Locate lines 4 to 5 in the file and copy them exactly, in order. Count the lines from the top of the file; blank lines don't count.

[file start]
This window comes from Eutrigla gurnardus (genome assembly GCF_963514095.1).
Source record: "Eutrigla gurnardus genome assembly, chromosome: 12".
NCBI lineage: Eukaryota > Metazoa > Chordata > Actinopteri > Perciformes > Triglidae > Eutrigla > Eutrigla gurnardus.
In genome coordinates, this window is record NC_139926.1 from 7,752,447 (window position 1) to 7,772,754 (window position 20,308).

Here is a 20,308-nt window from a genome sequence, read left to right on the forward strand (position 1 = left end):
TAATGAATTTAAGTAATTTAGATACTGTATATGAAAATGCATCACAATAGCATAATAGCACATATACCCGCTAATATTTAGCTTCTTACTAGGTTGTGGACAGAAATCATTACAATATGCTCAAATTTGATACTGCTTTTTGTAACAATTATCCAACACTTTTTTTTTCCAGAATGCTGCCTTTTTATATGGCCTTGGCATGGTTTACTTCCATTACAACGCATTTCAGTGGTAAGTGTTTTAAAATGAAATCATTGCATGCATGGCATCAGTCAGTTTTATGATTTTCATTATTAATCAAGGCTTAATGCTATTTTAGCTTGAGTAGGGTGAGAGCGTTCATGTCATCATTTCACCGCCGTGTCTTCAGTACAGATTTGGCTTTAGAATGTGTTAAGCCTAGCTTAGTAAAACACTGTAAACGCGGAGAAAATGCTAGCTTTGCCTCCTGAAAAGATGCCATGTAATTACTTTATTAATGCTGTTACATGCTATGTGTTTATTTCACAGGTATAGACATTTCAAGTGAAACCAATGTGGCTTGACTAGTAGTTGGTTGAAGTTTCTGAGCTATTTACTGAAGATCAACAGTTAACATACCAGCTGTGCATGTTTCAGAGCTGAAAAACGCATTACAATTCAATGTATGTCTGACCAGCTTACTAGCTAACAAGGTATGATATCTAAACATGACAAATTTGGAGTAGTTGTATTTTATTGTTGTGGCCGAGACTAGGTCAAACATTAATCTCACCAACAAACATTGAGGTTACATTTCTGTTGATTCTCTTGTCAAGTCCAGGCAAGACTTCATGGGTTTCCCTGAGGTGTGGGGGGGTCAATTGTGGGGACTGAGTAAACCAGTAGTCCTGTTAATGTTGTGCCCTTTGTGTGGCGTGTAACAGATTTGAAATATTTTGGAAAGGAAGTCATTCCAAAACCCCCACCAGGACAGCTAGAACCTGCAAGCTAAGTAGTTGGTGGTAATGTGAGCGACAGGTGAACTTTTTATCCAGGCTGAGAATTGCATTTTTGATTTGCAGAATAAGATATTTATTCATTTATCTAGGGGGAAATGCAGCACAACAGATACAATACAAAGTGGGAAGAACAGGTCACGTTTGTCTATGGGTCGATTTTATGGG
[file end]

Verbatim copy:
In genome coordinates, this window is record NC_139926.1 from 7,752,447 (window position 1) to 7,772,754 (window position 20,308).

Here is a 20,308-nt window from a genome sequence, read left to right on the forward strand (position 1 = left end):